The Atlantic Ocean’s current system, an engine of the Northern Hemisphere’s climate, could be weakening due to climate change, which could have severe consequences for the world’s weather including “extreme cold” in Europe and parts of North America and rising sea levels in parts of the United States, according to a new scientific study.
The Atlantic Meridional Overturning Circulation (AMOC) is part of a large system of ocean currents, known as the Gulf Stream, that transports warm water from the tropics northwards into the North Atlantic.
“The loss of dynamical stability would imply that the AMOC has approached its critical threshold, beyond which a substantial and in practice likely irreversible transition to the weak mode could occur,” said Niklas Boers at the Potsdam Institute for Climate Impact Research and author of the study published on Thursday.
As the atmosphere warms due to increased greenhouse gas emissions, the surface ocean beneath retains more heat. A potential collapse of the system could have severe consequences for the world’s weather systems, according to the study.
If the AMOC collapsed, it would increase cooling in the Northern Hemisphere, contribute to rising sea levels in the Atlantic, an overall fall in precipitation over Europe and North America and a shift in monsoons in South America and Africa, Britain’s Meteorological or Met Office warned.
In April, the United Nations had warned that the world is on the verge of climate crisis “abyss”, as Secretary-General Antonio Guterres urged countries to “end our war on nature”.
Climate change has been blamed for the extreme weather conditions that has hit parts of the world in recent weeks and months – from the deadly wildfires in Turkey and Greece to the flooding in many parts of Asia including China, where more than 300 died.
Climate models have already shown that the AMOC is at its weakest in more than a 1,000 years.
However, it has not been known whether the weakening is due to a change in circulation or a loss of stability.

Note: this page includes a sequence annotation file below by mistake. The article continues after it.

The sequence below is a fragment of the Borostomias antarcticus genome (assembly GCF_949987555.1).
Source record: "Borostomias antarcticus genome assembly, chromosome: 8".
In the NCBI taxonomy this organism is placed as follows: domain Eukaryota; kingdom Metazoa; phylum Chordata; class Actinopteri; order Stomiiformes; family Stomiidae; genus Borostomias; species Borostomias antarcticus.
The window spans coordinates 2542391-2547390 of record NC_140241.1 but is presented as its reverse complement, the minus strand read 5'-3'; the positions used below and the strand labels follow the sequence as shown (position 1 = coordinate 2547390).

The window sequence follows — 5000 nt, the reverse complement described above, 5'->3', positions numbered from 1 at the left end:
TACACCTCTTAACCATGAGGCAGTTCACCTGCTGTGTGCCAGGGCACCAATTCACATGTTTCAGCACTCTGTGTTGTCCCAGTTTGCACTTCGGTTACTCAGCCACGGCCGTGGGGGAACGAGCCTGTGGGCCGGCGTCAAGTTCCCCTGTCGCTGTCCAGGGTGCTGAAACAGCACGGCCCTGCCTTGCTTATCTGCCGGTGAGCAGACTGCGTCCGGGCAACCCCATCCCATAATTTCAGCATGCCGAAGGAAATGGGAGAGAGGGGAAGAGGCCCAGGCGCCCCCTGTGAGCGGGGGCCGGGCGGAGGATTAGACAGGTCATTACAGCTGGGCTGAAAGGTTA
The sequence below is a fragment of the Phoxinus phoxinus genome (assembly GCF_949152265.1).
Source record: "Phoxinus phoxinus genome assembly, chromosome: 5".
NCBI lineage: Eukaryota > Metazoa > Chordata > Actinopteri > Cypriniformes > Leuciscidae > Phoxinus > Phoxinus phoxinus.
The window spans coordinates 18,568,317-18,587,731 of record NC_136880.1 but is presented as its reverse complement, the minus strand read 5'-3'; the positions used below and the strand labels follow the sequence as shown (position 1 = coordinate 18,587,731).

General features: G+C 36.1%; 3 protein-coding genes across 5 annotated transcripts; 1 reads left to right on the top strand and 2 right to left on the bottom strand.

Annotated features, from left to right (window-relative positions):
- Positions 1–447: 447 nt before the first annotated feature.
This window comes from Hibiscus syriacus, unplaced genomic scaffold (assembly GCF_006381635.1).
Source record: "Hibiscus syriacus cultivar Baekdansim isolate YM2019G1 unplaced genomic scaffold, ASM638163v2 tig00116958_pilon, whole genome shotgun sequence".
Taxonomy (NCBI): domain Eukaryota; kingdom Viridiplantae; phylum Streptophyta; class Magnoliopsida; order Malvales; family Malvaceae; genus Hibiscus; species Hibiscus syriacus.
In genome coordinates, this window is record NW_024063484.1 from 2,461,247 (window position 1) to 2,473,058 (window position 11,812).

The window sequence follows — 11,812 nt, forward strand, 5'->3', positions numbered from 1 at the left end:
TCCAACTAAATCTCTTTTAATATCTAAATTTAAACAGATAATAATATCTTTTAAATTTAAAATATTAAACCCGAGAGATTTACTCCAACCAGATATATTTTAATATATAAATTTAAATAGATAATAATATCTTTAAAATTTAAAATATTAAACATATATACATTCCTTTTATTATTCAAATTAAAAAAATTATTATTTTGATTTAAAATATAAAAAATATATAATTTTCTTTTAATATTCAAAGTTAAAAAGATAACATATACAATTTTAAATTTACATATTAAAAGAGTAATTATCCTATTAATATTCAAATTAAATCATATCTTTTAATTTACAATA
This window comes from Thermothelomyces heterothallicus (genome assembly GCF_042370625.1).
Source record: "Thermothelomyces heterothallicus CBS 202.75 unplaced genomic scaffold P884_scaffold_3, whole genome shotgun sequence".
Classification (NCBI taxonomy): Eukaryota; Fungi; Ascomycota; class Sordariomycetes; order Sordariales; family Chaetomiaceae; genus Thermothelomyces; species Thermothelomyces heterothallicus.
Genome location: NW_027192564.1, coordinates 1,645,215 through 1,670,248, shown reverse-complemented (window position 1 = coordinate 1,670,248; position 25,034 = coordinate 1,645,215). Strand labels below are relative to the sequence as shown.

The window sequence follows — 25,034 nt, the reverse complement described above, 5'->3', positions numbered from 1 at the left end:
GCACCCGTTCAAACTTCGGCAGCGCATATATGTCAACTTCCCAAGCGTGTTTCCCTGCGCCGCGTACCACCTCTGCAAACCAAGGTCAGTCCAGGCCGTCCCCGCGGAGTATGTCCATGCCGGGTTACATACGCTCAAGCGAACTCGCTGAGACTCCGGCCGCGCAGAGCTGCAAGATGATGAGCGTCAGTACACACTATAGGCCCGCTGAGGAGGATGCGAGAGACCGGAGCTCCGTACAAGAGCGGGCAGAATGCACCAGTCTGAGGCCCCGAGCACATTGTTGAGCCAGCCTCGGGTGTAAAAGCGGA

The study, published in the journal Nature Climate Change, said the difference is crucial.
By analysing the sea-surface temperature and salinity patterns of the Atlantic Ocean, the study said the weakening of the last century was more likely to be associated with a loss of stability. The scientists said the world should do all it could to keep emissions as low as possible.
“The findings support the assessment that the AMOC decline is not just a fluctuation or a linear response to increasing temperatures but likely means the approaching of a critical threshold beyond which the circulation system could collapse,” Boers said.
Other climate models have said the AMOC will weaken over the coming century but that a collapse before 2100 is unlikely.
A separate study published in the September 2021 edition of the Weather and Climate Extremes journal found that the increases in extreme precipitation after 1996 were caused by greenhouse gases from human activity and a warmer Atlantic Ocean, which creates stronger and more frequent hurricanes.
“Our previous work has shown that Northeast extreme precipitation has increased dramatically over the past 25 years, but this study is among the first to demonstrate that this rise is partially due to anthropogenic climate change,” lead author Huanping Huang, a postdoctoral fellow in the Climate and Ecosystem Sciences Division at Lawrence Berkeley National Laboratory, was quoted as saying by the Dartmouth College article published in the website Phys.org.
“Our results demonstrate that multidecadal variability in Atlantic sea surface temperatures, an important driver of warming in the Atlantic, alongside anthropogenic greenhouse gases and aerosols, also contributed to the increase in Northeast extreme precipitation after 1996,” Huang said.